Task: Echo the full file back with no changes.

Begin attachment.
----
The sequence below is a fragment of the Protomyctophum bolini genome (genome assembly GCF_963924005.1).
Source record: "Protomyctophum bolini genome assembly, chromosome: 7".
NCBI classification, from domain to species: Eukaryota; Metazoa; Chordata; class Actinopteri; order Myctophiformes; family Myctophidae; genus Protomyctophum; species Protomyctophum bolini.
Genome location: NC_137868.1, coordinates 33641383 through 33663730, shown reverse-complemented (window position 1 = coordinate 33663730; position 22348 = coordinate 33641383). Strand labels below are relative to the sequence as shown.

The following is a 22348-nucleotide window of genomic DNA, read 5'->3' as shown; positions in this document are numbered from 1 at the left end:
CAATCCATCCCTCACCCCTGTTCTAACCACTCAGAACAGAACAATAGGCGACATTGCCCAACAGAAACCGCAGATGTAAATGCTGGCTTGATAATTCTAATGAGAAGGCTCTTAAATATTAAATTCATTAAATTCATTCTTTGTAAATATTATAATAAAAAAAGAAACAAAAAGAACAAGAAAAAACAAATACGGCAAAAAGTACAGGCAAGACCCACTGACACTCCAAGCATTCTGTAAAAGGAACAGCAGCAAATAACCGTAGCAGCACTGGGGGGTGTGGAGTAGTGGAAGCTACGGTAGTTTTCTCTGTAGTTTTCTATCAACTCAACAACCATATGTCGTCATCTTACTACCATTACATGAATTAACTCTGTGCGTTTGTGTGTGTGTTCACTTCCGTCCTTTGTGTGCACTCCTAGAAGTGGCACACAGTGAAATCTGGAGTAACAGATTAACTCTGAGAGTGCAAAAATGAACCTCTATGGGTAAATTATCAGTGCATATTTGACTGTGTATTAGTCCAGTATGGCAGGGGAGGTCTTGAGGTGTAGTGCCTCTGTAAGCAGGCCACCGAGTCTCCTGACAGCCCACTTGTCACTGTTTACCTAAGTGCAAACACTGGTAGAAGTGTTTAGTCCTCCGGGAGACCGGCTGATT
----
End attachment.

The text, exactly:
The sequence below is a fragment of the Protomyctophum bolini genome (genome assembly GCF_963924005.1).
Source record: "Protomyctophum bolini genome assembly, chromosome: 7".
NCBI classification, from domain to species: Eukaryota; Metazoa; Chordata; class Actinopteri; order Myctophiformes; family Myctophidae; genus Protomyctophum; species Protomyctophum bolini.
Genome location: NC_137868.1, coordinates 33641383 through 33663730, shown reverse-complemented (window position 1 = coordinate 33663730; position 22348 = coordinate 33641383). Strand labels below are relative to the sequence as shown.

The following is a 22348-nucleotide window of genomic DNA, read 5'->3' as shown; positions in this document are numbered from 1 at the left end:
CAATCCATCCCTCACCCCTGTTCTAACCACTCAGAACAGAACAATAGGCGACATTGCCCAACAGAAACCGCAGATGTAAATGCTGGCTTGATAATTCTAATGAGAAGGCTCTTAAATATTAAATTCATTAAATTCATTCTTTGTAAATATTATAATAAAAAAAGAAACAAAAAGAACAAGAAAAAACAAATACGGCAAAAAGTACAGGCAAGACCCACTGACACTCCAAGCATTCTGTAAAAGGAACAGCAGCAAATAACCGTAGCAGCACTGGGGGGTGTGGAGTAGTGGAAGCTACGGTAGTTTTCTCTGTAGTTTTCTATCAACTCAACAACCATATGTCGTCATCTTACTACCATTACATGAATTAACTCTGTGCGTTTGTGTGTGTGTTCACTTCCGTCCTTTGTGTGCACTCCTAGAAGTGGCACACAGTGAAATCTGGAGTAACAGATTAACTCTGAGAGTGCAAAAATGAACCTCTATGGGTAAATTATCAGTGCATATTTGACTGTGTATTAGTCCAGTATGGCAGGGGAGGTCTTGAGGTGTAGTGCCTCTGTAAGCAGGCCACCGAGTCTCCTGACAGCCCACTTGTCACTGTTTACCTAAGTGCAAACACTGGTAGAAGTGTTTAGTCCTCCGGGAGACCGGCTGATT